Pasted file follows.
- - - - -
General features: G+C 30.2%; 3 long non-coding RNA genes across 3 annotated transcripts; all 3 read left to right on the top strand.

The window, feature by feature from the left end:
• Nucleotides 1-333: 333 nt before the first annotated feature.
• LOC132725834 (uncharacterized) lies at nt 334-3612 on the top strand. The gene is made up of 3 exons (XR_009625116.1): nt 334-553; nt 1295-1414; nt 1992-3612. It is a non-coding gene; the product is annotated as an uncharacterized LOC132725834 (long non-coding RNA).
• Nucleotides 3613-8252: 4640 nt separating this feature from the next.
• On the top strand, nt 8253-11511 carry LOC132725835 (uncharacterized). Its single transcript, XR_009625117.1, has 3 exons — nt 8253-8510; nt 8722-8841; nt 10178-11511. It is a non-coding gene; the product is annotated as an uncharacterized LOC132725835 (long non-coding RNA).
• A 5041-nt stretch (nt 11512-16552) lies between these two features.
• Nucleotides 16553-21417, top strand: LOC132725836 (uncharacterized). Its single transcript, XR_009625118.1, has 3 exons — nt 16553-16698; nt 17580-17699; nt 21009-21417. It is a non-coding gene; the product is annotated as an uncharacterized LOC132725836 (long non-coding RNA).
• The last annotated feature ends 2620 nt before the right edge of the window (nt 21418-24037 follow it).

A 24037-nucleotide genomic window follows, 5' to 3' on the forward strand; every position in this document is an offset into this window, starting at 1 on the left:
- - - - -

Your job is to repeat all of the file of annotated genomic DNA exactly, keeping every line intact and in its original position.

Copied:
General features: G+C 30.2%; 3 long non-coding RNA genes across 3 annotated transcripts; all 3 read left to right on the top strand.

The window, feature by feature from the left end:
• Nucleotides 1-333: 333 nt before the first annotated feature.
• LOC132725834 (uncharacterized) lies at nt 334-3612 on the top strand. The gene is made up of 3 exons (XR_009625116.1): nt 334-553; nt 1295-1414; nt 1992-3612. It is a non-coding gene; the product is annotated as an uncharacterized LOC132725834 (long non-coding RNA).
• Nucleotides 3613-8252: 4640 nt separating this feature from the next.
• On the top strand, nt 8253-11511 carry LOC132725835 (uncharacterized). Its single transcript, XR_009625117.1, has 3 exons — nt 8253-8510; nt 8722-8841; nt 10178-11511. It is a non-coding gene; the product is annotated as an uncharacterized LOC132725835 (long non-coding RNA).
• A 5041-nt stretch (nt 11512-16552) lies between these two features.
• Nucleotides 16553-21417, top strand: LOC132725836 (uncharacterized). Its single transcript, XR_009625118.1, has 3 exons — nt 16553-16698; nt 17580-17699; nt 21009-21417. It is a non-coding gene; the product is annotated as an uncharacterized LOC132725836 (long non-coding RNA).
• The last annotated feature ends 2620 nt before the right edge of the window (nt 21418-24037 follow it).

A 24037-nucleotide genomic window follows, 5' to 3' on the forward strand; every position in this document is an offset into this window, starting at 1 on the left: